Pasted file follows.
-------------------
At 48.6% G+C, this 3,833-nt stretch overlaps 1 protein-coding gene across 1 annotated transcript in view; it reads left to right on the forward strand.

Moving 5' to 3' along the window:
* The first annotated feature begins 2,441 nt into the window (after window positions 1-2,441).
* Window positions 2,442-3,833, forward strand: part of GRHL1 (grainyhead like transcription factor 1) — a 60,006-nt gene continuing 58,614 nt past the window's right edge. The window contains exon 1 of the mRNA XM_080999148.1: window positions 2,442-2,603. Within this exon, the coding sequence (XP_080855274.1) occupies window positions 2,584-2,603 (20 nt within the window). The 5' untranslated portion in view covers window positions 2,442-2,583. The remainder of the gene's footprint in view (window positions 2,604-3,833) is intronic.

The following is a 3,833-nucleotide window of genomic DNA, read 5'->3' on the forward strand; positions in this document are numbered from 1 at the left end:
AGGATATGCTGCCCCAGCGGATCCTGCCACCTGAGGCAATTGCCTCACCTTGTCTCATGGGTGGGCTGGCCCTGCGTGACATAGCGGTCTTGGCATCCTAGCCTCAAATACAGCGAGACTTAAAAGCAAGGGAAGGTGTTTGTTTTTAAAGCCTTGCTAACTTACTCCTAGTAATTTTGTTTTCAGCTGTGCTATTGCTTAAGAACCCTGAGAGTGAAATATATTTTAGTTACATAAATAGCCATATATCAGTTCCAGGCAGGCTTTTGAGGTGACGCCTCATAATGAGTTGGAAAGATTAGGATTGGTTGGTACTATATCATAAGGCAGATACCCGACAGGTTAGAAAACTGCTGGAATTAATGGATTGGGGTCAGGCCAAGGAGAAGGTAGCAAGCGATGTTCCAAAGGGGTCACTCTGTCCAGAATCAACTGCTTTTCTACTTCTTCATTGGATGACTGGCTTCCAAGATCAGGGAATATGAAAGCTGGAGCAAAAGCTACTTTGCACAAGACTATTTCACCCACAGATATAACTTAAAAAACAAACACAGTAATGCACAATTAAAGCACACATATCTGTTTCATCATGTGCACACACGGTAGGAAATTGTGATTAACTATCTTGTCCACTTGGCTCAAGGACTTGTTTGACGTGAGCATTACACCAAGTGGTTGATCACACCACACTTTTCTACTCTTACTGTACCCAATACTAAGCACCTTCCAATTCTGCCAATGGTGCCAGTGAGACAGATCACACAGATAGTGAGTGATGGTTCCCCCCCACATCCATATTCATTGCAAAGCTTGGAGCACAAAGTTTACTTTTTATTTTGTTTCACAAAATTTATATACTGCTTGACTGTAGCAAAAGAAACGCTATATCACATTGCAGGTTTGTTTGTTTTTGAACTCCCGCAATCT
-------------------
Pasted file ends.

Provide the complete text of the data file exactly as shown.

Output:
At 48.6% G+C, this 3,833-nt stretch overlaps 1 protein-coding gene across 1 annotated transcript in view; it reads left to right on the forward strand.

Moving 5' to 3' along the window:
* The first annotated feature begins 2,441 nt into the window (after window positions 1-2,441).
* Window positions 2,442-3,833, forward strand: part of GRHL1 (grainyhead like transcription factor 1) — a 60,006-nt gene continuing 58,614 nt past the window's right edge. The window contains exon 1 of the mRNA XM_080999148.1: window positions 2,442-2,603. Within this exon, the coding sequence (XP_080855274.1) occupies window positions 2,584-2,603 (20 nt within the window). The 5' untranslated portion in view covers window positions 2,442-2,583. The remainder of the gene's footprint in view (window positions 2,604-3,833) is intronic.

The following is a 3,833-nucleotide window of genomic DNA, read 5'->3' on the forward strand; positions in this document are numbered from 1 at the left end:
AGGATATGCTGCCCCAGCGGATCCTGCCACCTGAGGCAATTGCCTCACCTTGTCTCATGGGTGGGCTGGCCCTGCGTGACATAGCGGTCTTGGCATCCTAGCCTCAAATACAGCGAGACTTAAAAGCAAGGGAAGGTGTTTGTTTTTAAAGCCTTGCTAACTTACTCCTAGTAATTTTGTTTTCAGCTGTGCTATTGCTTAAGAACCCTGAGAGTGAAATATATTTTAGTTACATAAATAGCCATATATCAGTTCCAGGCAGGCTTTTGAGGTGACGCCTCATAATGAGTTGGAAAGATTAGGATTGGTTGGTACTATATCATAAGGCAGATACCCGACAGGTTAGAAAACTGCTGGAATTAATGGATTGGGGTCAGGCCAAGGAGAAGGTAGCAAGCGATGTTCCAAAGGGGTCACTCTGTCCAGAATCAACTGCTTTTCTACTTCTTCATTGGATGACTGGCTTCCAAGATCAGGGAATATGAAAGCTGGAGCAAAAGCTACTTTGCACAAGACTATTTCACCCACAGATATAACTTAAAAAACAAACACAGTAATGCACAATTAAAGCACACATATCTGTTTCATCATGTGCACACACGGTAGGAAATTGTGATTAACTATCTTGTCCACTTGGCTCAAGGACTTGTTTGACGTGAGCATTACACCAAGTGGTTGATCACACCACACTTTTCTACTCTTACTGTACCCAATACTAAGCACCTTCCAATTCTGCCAATGGTGCCAGTGAGACAGATCACACAGATAGTGAGTGATGGTTCCCCCCCACATCCATATTCATTGCAAAGCTTGGAGCACAAAGTTTACTTTTTATTTTGTTTCACAAAATTTATATACTGCTTGACTGTAGCAAAAGAAACGCTATATCACATTGCAGGTTTGTTTGTTTTTGAACTCCCGCAATCT